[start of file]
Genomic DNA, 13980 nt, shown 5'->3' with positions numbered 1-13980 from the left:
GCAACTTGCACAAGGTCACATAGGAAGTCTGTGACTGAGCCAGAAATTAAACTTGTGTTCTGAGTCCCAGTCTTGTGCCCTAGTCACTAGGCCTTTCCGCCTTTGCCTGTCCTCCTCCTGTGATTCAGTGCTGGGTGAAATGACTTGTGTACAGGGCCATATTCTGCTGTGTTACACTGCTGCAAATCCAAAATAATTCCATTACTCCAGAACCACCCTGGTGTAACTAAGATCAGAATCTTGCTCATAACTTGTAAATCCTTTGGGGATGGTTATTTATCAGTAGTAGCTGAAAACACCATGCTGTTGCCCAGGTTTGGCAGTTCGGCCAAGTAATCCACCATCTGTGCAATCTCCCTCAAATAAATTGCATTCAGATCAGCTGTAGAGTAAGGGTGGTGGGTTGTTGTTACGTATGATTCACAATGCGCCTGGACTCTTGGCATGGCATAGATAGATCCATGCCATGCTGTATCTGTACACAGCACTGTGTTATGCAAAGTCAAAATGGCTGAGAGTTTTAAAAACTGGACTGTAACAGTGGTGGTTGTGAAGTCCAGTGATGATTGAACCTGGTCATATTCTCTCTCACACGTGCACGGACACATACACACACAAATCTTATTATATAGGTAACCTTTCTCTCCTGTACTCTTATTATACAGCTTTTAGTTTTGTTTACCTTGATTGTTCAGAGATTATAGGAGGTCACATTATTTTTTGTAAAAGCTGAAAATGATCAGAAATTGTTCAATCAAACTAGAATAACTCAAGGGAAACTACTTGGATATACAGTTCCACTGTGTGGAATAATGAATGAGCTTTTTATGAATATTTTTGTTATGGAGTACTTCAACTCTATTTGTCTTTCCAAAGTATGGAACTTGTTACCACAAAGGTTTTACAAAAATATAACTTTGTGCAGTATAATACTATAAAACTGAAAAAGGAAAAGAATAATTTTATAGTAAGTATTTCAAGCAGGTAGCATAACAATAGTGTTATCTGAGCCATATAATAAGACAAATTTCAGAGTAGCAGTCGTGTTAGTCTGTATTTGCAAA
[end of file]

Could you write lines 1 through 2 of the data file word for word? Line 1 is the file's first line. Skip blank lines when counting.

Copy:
Genomic DNA, 13980 nt, shown 5'->3' with positions numbered 1-13980 from the left:
GCAACTTGCACAAGGTCACATAGGAAGTCTGTGACTGAGCCAGAAATTAAACTTGTGTTCTGAGTCCCAGTCTTGTGCCCTAGTCACTAGGCCTTTCCGCCTTTGCCTGTCCTCCTCCTGTGATTCAGTGCTGGGTGAAATGACTTGTGTACAGGGCCATATTCTGCTGTGTTACACTGCTGCAAATCCAAAATAATTCCATTACTCCAGAACCACCCTGGTGTAACTAAGATCAGAATCTTGCTCATAACTTGTAAATCCTTTGGGGATGGTTATTTATCAGTAGTAGCTGAAAACACCATGCTGTTGCCCAGGTTTGGCAGTTCGGCCAAGTAATCCACCATCTGTGCAATCTCCCTCAAATAAATTGCATTCAGATCAGCTGTAGAGTAAGGGTGGTGGGTTGTTGTTACGTATGATTCACAATGCGCCTGGACTCTTGGCATGGCATAGATAGATCCATGCCATGCTGTATCTGTACACAGCACTGTGTTATGCAAAGTCAAAATGGCTGAGAGTTTTAAAAACTGGACTGTAACAGTGGTGGTTGTGAAGTCCAGTGATGATTGAACCTGGTCATATTCTCTCTCACACGTGCACGGACACATACACACACAAATCTTATTATATAGGTAACCTTTCTCTCCTGTACTCTTATTATACAGCTTTTAGTTTTGTTTACCTTGATTGTTCAGAGATTATAGGAGGTCACATTATTTTTTGTAAAAGCTGAAAATGATCAGAAATTGTTCAATCAAACTAGAATAACTCAAGGGAAACTACTTGGATATACAGTTCCACTGTGTGGAATAATGAATGAGCTTTTTATGAATATTTTTGTTATGGAGTACTTCAACTCTATTTGTCTTTCCAAAGTATGGAACTTGTTACCACAAAGGTTTTACAAAAATATAACTTTGTGCAGTATAATACTATAAAACTGAAAAAGGAAAAGAATAATTTTATAGTAAGTATTTCAAGCAGGTAGCATAACAATAGTGTTATCTGAGCCATATAATAAGACAAATTTCAGAGTAGCAGTCGTGTTAGTCTGTATTTGCAAA